This course is discontinued

STV9150 – Democracy and Justice

Course description

Schedule, syllabus and examination date

Choose semester

Course content

This course gives an advanced introduction to the political theory literatures on democracy and justice with particular attention to their implications for one another. The course is intended to promote critical understanding of the often unexamined assumptions about justice in the democracy literature, and the relative dearth attention, in the justice literature, to how justice can be advanced in democratic politics.

Lecturer: Professor Ian Shapiro, Yale University
Time: 24 - 28 November 2014
Place: Room 830, Eilert Sundts hus, University of Oslo

Admission

The course is open for PhD students. Applicants should include details about their university affiliation and a paragraph on their doctoral research. PhD students at the Department of Political Science (ISV) just register in StudentWeb.

There is no participation fee, but the cost of travel and accommodation, if needed, must be covered by the participants. Applicants will be notified about the outcome of their application as quickly as possible after the deadline.

PhD candidates at ISV: Apply for the course in StudentWeb
Other candidates: Application form

Application deadline: 1 November 2014

There are still places available, please contact Guro Schmidt Øvregard

Requirements

Each student will be expected to attend all classes, do the required reading, and circulate response questions to two sets of the readings no later than 9:00 pm on the day before the relevant class.

Each student will be expected to write a paper of 7000 - 10000 Words, due by 1 April 2015, topic to be approved by the instructor. Suggested readings on the syllabus should also be read on the paper topic.

Schedule

We will meet for four hours each day.
Session I will run from 10 to 12 and session II from 2 pm to 4 pm.

 

Monday, November 24 – Democracy vs. Justice

Session I: Democracy

  • Schumpeter, Joseph A. Capitalism, Socialism and Democracy. Chapters 21 and 22.

Session II: Justice

  • Rawls, John. Collected Papers. Chapter 3, “Justice as Fairness.”

Suggested Reading:

  • Shapiro, Ian. Democracy’s Place. Chapter 5, “Three Ways to be a Democrat.”
  • Shapiro, Ian. The Moral Foundations of Politics. Chapter 5, “The Social Contract.”

 

Tuesday, November 25 – Integrating Democracy and Justice?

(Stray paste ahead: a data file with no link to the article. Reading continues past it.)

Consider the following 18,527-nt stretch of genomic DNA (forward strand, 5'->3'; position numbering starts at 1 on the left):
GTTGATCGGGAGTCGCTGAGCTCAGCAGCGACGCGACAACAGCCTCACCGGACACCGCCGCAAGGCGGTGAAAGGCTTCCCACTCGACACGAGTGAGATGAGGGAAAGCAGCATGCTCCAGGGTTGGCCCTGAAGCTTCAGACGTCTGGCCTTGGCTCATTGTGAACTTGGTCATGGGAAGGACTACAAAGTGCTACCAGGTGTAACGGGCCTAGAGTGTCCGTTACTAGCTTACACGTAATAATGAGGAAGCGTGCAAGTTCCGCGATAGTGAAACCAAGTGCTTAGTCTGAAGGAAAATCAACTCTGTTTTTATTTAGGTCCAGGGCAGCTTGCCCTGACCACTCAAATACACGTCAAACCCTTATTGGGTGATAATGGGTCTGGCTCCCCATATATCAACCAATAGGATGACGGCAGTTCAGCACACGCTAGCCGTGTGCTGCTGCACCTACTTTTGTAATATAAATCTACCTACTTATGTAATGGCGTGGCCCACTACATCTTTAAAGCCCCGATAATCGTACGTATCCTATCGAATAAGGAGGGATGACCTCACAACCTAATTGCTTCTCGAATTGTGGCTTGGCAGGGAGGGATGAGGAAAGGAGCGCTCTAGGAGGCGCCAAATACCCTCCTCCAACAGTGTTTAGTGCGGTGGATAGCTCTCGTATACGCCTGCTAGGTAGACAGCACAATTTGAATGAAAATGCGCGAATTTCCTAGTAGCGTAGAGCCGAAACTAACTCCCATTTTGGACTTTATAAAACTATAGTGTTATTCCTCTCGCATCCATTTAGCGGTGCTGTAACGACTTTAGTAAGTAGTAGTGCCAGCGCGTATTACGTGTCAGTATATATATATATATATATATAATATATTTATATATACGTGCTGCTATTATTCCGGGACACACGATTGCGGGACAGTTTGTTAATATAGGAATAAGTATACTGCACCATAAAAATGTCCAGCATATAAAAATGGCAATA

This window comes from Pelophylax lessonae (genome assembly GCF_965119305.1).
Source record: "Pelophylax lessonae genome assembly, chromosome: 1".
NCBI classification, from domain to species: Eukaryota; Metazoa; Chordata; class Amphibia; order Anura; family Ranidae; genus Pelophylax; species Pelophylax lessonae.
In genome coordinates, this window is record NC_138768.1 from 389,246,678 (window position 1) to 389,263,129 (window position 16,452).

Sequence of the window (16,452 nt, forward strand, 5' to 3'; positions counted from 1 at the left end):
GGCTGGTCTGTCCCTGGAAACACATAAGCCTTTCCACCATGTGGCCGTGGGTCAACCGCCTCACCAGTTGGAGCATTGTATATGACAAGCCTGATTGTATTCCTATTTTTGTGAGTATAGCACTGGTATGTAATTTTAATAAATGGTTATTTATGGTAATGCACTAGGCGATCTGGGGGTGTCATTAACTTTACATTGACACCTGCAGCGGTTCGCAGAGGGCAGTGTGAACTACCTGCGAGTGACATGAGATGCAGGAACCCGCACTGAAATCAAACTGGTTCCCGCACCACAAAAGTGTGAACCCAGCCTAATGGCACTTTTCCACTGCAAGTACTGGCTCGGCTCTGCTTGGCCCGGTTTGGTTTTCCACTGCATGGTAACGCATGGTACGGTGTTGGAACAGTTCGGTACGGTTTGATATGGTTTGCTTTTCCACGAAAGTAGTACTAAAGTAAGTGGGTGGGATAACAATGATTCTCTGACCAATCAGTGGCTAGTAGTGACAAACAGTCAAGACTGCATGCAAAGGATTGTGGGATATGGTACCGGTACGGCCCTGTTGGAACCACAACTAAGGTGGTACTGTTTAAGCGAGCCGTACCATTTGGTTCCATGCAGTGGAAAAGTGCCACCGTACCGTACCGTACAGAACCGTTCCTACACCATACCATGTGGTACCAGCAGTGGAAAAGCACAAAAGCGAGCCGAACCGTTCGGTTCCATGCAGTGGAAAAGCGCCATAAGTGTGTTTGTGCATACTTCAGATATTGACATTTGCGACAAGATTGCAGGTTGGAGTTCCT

Session I: From Justice to Democracy

  • Walzer, Michael. Spheres of Justice: A Defense of Pluralism and Equality. Chapter 1, “Complex Equality” and Chapter 4, “Money and Commodities.”

Session II: From Democracy to Justice

  • Shapiro, Ian. Democracy’s Place. Chapter 8, “Elements of Democratic Justice.”

Suggested Reading:

  • Shapiro, Ian. Political Criticism. Chapter 3, “Political Theory and Connected Social Criticism.”
  • Shapiro, Ian. Democratic Justice. Chapter 4, “Governing Children” and Chapter 6, “Controlling Work.”

 

Wednesday, November 26 – Democracy and Tyranny

Session I: Democracy vs. Republicanism

  • Madison, James. The Federalist, No. 10
  • Madison, James. The Federalist, No. 14
  • Dahl, Robert A. A Preface to Democratic Theory. Chapter 1, “Madisonian Democracy”

Session II: Theories of Non-Domination

  • Shapiro, Ian. “On Non-Domination.” University of Toronto Law Journal, 62 (2012): 293-335.

Suggested Reading:

  • Dahl, Robert A. How Democratic is the American Constitution? Chapter 2, “What the Framers Couldn’t Know” and Chapter 5, “How Well Does the Constitutional System Perform?”

 

Thursday, November 27 – Democracy, Economy, & Courts

Session I: Democracy & Distribution

  • Shapiro, Ian. The State of Democratic Theory. Chapter 5, “Democracy and Distribution.”

Session II: Democracy and Constitutionalism

  • Shapiro, Ian. The Real World of Democratic Theory. Chapter 7, “The Constitutional Politics of Abortion in the United States.”

 

Friday, November 28 – Democracy in a Nondemocratic World

Session I: Transitions to Democracy

  • Jung, Courtney, Ellen Lust-Okar, and Ian Shapiro. The Real World of Democratic Theory. Chapter 3, “Problems and Prospects for Democratic Settlements.”

Session II: Democracy and Foreign Relations

  • Shapiro, Ian. The Real World of Democratic Theory. Chapter 5, “Containment and Democratic Cosmopolitanism.”

Suggested Reading:

  • Shapiro, Ian. The State of Democratic Theory. Chapter 4, “Getting and Keeping Democracy.”

 

 

Facts about this course

Credits

10

Level

PhD

Teaching

24 - 28 November 2014

Examination

Essay (7500 - 10000 words)

Teaching language

English